PC Monitor and interlace lines?

Discussion in 'Displays' started by Greg_S_H, Jan 18, 2006.

  1. Greg_S_H

    Greg_S_H Executive Producer

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    I've got an HD card for my computer and a standard 4:3 monitor that's a few years old now. HD content looks pretty good, but I get a lot of noticeable interlacing lines when there's any movement in the picture. It wasn't too bad on the ABC broadcast of Lost tonight, but it was absolutely atrocious on the WB's Supernatural last night. In one particular scene, I almost couldn't tell what was happening because of all of the interlacing. At one point, I ran an s-video cable out of my video card to the TV, and I don't think the problem was noticeable there. It wasn't a very thorough test, so I can't say for sure. But, I'm wondering if this problem would go away with a better monitor. In this one's monitor properties, it lists only two interlaced modes: 43 and 47 Hertz. Only the 43 will display, and it displays this mode in a wider width than the monitor can really handle. I can move the mouse to the side of the screen, and it scrolls the image. The interlace lines do seem to go away, though. I think the top supported refresh rate is 75 Hertz. Would a more modern monitor probably have a higher refresh rate, more interlacing options, and probably eliminate the problem?
     
  2. Allan Jayne

    Allan Jayne Cinematographer

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    At this time it is not possible to say whether just a new monitor will fix the problem or whether you need a new PC video card as well.

    Your monitor is probably doing 1024x768 interlaced or we could say [email protected] The PC is spreading out the video in such a way that only about 3/4'th of the picture content is in the video frame and in the video signal going to the monitor at any given time and the mouse pans and scans from side to side.

    How the 1080i incoming video is converted into 768i is an unknown. This conversion can result in considerable loss of picture quality including appearance of artifacts such as interlace lines youare seeing.

    You will need to investigate whether, if you get a non-interlaced monitor (borrow one?) the video card still gives you 3/4 of the picture which you don't want.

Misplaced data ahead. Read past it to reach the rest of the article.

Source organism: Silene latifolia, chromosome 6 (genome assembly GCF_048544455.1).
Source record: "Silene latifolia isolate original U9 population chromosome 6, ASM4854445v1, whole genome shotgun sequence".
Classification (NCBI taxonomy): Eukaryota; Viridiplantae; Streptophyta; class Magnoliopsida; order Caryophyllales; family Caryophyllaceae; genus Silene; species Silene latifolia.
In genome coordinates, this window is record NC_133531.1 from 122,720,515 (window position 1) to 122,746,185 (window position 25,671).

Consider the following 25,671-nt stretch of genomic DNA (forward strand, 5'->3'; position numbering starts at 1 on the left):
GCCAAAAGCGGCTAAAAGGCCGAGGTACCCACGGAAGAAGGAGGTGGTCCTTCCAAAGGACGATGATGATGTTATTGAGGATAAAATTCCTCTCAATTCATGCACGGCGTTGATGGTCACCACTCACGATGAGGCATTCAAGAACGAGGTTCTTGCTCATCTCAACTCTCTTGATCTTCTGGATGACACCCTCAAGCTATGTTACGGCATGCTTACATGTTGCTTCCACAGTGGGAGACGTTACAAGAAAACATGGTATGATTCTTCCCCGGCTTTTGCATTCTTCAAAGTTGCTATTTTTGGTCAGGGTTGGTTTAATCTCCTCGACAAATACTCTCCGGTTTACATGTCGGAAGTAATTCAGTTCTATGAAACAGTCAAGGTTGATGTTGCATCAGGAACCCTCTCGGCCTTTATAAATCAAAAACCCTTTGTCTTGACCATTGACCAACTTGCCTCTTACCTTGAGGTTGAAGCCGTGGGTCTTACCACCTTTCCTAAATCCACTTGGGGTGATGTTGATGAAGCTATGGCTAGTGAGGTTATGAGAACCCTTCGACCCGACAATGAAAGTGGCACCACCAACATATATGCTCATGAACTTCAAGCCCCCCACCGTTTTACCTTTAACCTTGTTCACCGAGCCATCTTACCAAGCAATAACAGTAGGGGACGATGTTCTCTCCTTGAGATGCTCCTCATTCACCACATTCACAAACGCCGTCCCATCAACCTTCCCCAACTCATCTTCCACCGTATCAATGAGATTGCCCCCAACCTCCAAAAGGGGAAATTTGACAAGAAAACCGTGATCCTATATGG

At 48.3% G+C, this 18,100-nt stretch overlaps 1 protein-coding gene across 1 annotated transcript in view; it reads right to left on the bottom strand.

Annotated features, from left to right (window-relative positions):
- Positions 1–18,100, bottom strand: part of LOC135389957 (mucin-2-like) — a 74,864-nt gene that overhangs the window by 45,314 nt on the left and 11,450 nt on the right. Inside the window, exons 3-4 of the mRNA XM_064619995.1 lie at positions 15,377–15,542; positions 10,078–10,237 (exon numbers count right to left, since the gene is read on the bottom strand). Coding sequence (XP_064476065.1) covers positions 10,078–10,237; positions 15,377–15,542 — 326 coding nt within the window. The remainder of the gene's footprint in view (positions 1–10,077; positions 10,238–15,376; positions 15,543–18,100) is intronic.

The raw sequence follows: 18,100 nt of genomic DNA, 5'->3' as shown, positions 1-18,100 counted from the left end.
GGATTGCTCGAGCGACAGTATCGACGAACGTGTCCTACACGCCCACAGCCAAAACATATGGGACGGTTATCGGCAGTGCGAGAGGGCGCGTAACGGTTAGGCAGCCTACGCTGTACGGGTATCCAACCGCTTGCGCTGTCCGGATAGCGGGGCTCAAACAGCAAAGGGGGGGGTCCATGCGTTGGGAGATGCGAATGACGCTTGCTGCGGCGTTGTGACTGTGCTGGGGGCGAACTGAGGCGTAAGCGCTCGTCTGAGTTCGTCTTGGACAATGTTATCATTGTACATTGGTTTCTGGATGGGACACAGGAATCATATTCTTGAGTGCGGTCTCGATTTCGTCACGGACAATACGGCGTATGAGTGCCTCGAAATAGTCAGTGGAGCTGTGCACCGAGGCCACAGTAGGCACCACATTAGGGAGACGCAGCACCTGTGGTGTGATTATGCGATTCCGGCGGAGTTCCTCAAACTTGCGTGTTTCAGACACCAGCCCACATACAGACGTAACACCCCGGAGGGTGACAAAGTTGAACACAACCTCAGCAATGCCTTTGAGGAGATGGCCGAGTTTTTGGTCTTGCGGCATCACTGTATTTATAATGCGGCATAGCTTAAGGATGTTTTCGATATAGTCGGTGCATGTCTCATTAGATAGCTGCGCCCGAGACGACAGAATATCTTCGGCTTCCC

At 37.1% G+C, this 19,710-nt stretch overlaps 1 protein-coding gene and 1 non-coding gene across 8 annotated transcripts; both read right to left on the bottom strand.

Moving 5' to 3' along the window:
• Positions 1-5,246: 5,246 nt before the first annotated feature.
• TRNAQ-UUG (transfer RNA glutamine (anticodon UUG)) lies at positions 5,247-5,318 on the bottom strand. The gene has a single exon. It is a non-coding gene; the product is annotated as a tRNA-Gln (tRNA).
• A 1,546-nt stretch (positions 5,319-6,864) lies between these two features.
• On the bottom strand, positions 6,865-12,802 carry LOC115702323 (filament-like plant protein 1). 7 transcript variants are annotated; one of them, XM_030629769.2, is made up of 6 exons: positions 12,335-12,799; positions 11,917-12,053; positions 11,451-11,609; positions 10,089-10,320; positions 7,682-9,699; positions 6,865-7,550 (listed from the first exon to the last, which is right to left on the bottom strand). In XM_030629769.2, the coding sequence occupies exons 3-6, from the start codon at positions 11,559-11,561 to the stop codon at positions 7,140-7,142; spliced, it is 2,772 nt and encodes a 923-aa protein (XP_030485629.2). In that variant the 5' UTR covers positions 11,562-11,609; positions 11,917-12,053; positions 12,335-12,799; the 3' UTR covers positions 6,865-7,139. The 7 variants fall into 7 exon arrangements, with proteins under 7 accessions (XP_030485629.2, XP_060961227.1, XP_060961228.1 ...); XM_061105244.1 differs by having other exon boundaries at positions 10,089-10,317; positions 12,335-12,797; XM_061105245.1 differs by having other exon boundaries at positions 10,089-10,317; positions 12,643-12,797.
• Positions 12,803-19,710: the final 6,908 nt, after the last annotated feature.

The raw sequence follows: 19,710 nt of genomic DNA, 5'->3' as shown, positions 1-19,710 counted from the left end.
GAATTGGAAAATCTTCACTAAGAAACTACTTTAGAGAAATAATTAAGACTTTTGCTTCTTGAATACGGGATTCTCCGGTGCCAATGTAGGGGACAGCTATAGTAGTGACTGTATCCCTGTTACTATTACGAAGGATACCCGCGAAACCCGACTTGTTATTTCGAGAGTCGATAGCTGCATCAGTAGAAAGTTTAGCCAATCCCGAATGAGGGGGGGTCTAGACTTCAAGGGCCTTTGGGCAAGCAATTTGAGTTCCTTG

Video hints:
    http://members.aol.com/ajaynejr/viddoubl.htm
     
  3. ChrisWiggles

    ChrisWiggles Producer

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    you need to give more details about your computer: what's the HD card, what's your video card, what settings are you using, what's your renderer, etc etc. It doesn't sound monitor related.
     
  4. Greg_S_H

    Greg_S_H Executive Producer

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    I only used the 43 setting for testing. The highest reported refresh rate is 75, but I usually set it to 100 and it does display. I don't know if it is actually displaying at 100, however. I am aware that running at a higher refresh rate can damage the monitor, but it's been at that setting for about three years now with no ill effects. Anything lower, and I get bad headaches.

    Anyway, I don't know much about the technical side, but if it would help, here is the hardware:

    ATI HDTV Wonder
    ATI Radeon 9800 Pro 128M
    Monitor: Dell E171FPb

    I typically run it at 1152x864x32, but switching to a more standard resolution doesn't seem to make a difference.
     
  5. Allan Jayne

    Allan Jayne Cinematographer

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    Are some of the monitor settings non-interlaced? Usually 75 Hz is a non-interlaced setting. 60 is also usually non-interlaced and is the proper match for (NTSC) television. You can use any of the settings mentioned in the monitor instructions without danger of damaging the monitor.

    I am led to believe that "acceleration" in a video card can screw up television signals. See if the video card has settings for less aggressive or no "acceleration" and try these settings.

    If the HDTV card uses 1 to 1 pixel matching horizontally, and your video card is set to 1152x864, then a span of only 1152 of the 1920 pixels across of 1080i will be put in the video frame (default is the first 1152) necessitating pan and scan with the mouse. See if there is an alternate sizing such as "resize to fit screen".
     
  6. Greg_S_H

    Greg_S_H Executive Producer

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    I think every setting is non-interlaced except 43 and 47. I lowered the refresh rate to 60, and I *think* it might have helped. I can't be completely sure until the WB plays some HD content, since it was the worst channel. I do have a way to turn down the acceleration. Anything lower than one notch off of full was giving me a lot of tearing, though. And, the HD tuner software's resolution is apparently not bound to the desktop settings, as it is a nice letterboxed image *unless* I drop it to that interlaced 43 Hertz setting (which I only did to test it). Looking at it, it is reporting a resolution of 1920x1088.
     

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